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kashmir-azadi

Islamophobia contextually is a global phenomenon, exacerbating an intense dislike or fear of Islam especially as a political force, hostility or prejudice towards Muslims. The term Islamophobia started being used in the early 20th century and emerged as a neologism in the 1970s and reached public policy prominence with the report by the Runnymede Trust‘s Commission on British Muslims and Islamophobia (CBMI). The introduction of the term was justified by the report’s assessment that anti-Muslim prejudice has grown so considerably and so rapidly in recent years that a new item in the vocabulary is needed with some countries intermingling on common grounds of perception to thoroughly analyse the realm. The rise of this fanatical misappropiation, Islamophobia are still debated with some commentators positing an increase in Islamophobia resulting from the September 11 attacks, while others have associated it with the increased presence of Muslims in the United States and in the European Union. Some people also question the validity of the term, even some claim societies where virtually no Muslims live but many institutionalized forms of Islamophobia still exist in them. Different versions of Islamophobia exist in different parts of world with India also unarguably joining the seats with large pool of people sense Islam as pseudo-religious integrity and linking it with  the spread of terrorism in world.

These unethical humanic concerns within Indian establishments shape how the Kashmiri movement for azadi is viewed, interpreted and depicted within the liberal establishment in India. They reveal the ways which the question of self-determination for Kashmir is fundamentally detached from the question of democracy in India and introduce scores of militarized analogies, so to counter-prove their legitimate moves to reclaim their self-determination. To be clear, not all progressive voices in India fall into this categorisation. In recent past, there have been a few brave voices who have spoken out against the broader trends in left-leaning Indian circles to circumvent or equivocate on the question of Kashmir and they have certainly paid for it as we are seeing from late eighties which has consumed about million lives for their resilience against oppression. Nonetheless, in today’s Indian political landscape as it pertains to Kashmir, there is a broad-based liberal consensus that discursively and practically erases the Kashmiri freedom movement and consider it much a religiouly propelled agenda to spread terror and to islamise the whole concensus. Much of this Indian liberal discourse not only mirrors colonial logic, but also is replete with Islamophobia.

The pathological fear of the Kashmiri Muslim, in particular, is circulated not just by right-wing Sanghis in India, but has also been adopted by a number of Indian liberals, although in more discreet ways. While these liberal intellectuals debate the need for reform and define rights within the metropolis, they justify subjugation through elaborate sophistry in their respective colonies in administered Kashmir.  The point here is not to equate the British rule of India to Indian rule of Kashmir in terms of the nature of coloniality, but to analogise how both types of external rule were and are legitimised, especially amongst the intelligentsia. The former was more based on imperialistic obsessions but for later, it is articulated on grounds of forcefull occupation. Kashmir has seen extreme forms of human centric irrational hatred and discriminatory discourse since right from the end of nineteenth century. This alarming trend has imbibed in it’s decendents a sence of loosing one’s individual and social structural fabriac with everyone turning here as a resilient rebellion to prove the indian tactics counterproductive.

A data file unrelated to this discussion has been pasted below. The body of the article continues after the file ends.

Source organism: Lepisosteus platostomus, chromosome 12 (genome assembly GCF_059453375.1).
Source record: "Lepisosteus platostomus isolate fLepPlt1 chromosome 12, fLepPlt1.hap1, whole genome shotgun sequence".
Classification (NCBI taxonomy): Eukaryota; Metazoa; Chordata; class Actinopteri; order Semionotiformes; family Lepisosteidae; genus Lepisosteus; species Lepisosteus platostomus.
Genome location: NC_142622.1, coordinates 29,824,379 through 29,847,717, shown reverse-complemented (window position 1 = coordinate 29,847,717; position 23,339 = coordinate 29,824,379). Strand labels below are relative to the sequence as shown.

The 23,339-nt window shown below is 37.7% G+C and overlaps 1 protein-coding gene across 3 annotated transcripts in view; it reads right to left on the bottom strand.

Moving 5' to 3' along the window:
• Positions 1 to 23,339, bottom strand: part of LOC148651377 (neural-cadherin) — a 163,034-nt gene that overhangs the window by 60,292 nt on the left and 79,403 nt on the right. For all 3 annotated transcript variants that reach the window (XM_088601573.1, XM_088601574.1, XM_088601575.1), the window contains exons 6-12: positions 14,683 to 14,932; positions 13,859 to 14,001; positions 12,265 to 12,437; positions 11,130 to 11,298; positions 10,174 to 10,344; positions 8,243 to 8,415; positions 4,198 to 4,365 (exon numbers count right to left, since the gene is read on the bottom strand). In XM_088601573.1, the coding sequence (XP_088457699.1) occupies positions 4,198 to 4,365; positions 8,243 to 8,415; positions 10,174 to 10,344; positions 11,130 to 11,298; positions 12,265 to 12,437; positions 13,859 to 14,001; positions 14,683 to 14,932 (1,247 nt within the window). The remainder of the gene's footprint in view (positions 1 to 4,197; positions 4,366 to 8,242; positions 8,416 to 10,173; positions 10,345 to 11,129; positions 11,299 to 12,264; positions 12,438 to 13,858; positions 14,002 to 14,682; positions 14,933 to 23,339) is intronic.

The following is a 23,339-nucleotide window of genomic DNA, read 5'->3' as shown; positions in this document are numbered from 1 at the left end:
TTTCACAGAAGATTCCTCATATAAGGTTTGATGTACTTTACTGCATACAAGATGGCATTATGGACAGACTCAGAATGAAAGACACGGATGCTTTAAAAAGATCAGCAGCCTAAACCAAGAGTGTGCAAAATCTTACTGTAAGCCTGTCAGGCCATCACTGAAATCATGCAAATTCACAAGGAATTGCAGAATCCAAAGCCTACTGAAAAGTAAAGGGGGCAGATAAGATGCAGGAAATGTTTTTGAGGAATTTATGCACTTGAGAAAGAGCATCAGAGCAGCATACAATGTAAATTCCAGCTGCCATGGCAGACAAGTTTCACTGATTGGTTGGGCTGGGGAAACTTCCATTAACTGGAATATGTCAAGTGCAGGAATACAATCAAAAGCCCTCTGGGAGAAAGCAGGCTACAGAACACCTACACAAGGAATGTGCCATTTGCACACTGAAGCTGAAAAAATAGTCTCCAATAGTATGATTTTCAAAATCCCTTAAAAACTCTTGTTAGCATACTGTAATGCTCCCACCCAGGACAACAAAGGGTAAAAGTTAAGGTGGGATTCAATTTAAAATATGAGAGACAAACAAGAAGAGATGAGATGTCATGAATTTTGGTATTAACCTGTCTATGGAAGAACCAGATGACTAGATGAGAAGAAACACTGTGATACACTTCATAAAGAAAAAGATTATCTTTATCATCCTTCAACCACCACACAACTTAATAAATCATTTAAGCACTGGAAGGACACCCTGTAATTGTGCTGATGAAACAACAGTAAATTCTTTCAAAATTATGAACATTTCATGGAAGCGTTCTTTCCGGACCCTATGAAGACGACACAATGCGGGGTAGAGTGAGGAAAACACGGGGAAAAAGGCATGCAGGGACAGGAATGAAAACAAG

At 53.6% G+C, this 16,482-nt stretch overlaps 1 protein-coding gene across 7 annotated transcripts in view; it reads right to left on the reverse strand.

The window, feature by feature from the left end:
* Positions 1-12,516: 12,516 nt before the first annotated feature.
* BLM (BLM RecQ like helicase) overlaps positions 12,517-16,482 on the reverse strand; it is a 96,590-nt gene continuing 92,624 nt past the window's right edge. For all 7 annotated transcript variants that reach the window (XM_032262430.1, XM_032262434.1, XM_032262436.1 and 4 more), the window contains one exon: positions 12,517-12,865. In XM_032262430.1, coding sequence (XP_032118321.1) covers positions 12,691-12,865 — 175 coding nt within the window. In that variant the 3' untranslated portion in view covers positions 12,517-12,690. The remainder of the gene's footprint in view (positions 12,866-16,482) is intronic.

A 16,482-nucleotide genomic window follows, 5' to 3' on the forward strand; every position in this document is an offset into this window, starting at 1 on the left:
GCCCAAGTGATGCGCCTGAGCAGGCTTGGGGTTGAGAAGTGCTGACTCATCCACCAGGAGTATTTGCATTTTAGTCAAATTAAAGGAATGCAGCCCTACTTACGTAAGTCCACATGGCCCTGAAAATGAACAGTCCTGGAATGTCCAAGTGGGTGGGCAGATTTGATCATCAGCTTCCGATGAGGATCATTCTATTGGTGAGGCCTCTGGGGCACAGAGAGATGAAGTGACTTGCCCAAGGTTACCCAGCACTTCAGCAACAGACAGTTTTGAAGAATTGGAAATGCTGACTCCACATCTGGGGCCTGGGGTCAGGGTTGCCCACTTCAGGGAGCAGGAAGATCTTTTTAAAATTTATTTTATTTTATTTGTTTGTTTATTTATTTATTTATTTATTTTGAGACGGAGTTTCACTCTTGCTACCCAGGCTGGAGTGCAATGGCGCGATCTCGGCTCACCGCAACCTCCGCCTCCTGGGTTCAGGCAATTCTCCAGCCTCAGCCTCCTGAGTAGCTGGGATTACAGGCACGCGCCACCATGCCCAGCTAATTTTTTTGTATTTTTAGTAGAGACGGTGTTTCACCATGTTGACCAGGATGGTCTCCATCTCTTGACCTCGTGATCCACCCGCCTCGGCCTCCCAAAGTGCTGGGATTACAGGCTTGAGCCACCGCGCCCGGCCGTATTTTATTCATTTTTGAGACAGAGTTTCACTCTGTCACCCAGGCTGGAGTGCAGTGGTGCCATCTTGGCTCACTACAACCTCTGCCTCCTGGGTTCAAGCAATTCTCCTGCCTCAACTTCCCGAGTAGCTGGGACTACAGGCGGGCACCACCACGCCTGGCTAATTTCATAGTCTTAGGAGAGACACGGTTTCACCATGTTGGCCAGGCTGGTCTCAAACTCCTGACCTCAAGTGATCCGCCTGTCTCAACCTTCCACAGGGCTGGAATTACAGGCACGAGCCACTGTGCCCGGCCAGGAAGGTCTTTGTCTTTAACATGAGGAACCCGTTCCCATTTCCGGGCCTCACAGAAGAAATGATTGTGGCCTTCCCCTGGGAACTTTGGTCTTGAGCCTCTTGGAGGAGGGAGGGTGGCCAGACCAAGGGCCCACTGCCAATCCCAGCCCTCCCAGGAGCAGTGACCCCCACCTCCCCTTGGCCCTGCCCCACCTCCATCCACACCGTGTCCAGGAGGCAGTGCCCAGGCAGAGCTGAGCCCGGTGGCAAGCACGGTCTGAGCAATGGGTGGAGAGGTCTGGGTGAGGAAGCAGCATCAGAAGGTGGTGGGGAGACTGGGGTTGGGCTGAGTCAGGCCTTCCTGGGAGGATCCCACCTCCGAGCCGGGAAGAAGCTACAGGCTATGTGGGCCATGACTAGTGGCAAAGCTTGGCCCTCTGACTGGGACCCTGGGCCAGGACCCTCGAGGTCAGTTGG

Though this association of Islamophobia with the rise of Kashmir militancy does not suit much of the political and sociological intellgensia, but certainly it has to do exhume the violent uprisings in Kashmir, more or less in recent past. The different versions of physical and mental torchures to it’s decendents since right from 1989 speak volumes about the intensity of hatred towards Kashmiris, for only being Islam centric and showing some religion associated sympathy with Pakistan. Whenever Kashmir supports Pakistan, whether it is based on political or religious grounds, it’s Indian counterpart take it as an agenda of mutual war tactic to destabilize India, with India sensing that this all is based on common religious decendency, that is where India Islamophobic character comes into fore. Much of this character is anticipated in it’s vicious tasks where youth of valley are subjugated at forefronts for none of their faults. They have been subdued at important stages of their life that strained their immediate response towards the democratic setup of Indian rule in Kashmir. It is imperative for India to stop considering Kashmir as a seat of spreading terror and linking it with religion. Otherwise this Islamophobic wave will avert India from developing into developed country as the  concerns about it’s human rights violation will continue to raise voices against it that will ultimately exacerbate and underrate it’s global position as the largest democracy in world.

Author  is PG in Biotechnology with Gold Medal of  Excellence, currently Working at CSIR IIIM Jammu as DST INSPIRE Fellow (Doctorate Research Scholar) .

Biotechumar@gmail.com

 

One Comment

  1. K SHESHU BABU says:

    To incite hatred among mainstream Indians, especially Hindu people, the term ‘ islamophobia’ is being used in the context of kashmiris. The main aim is to label Muslims as ‘ terrorists’ and anti- national and use armed forces to contain islamophobia’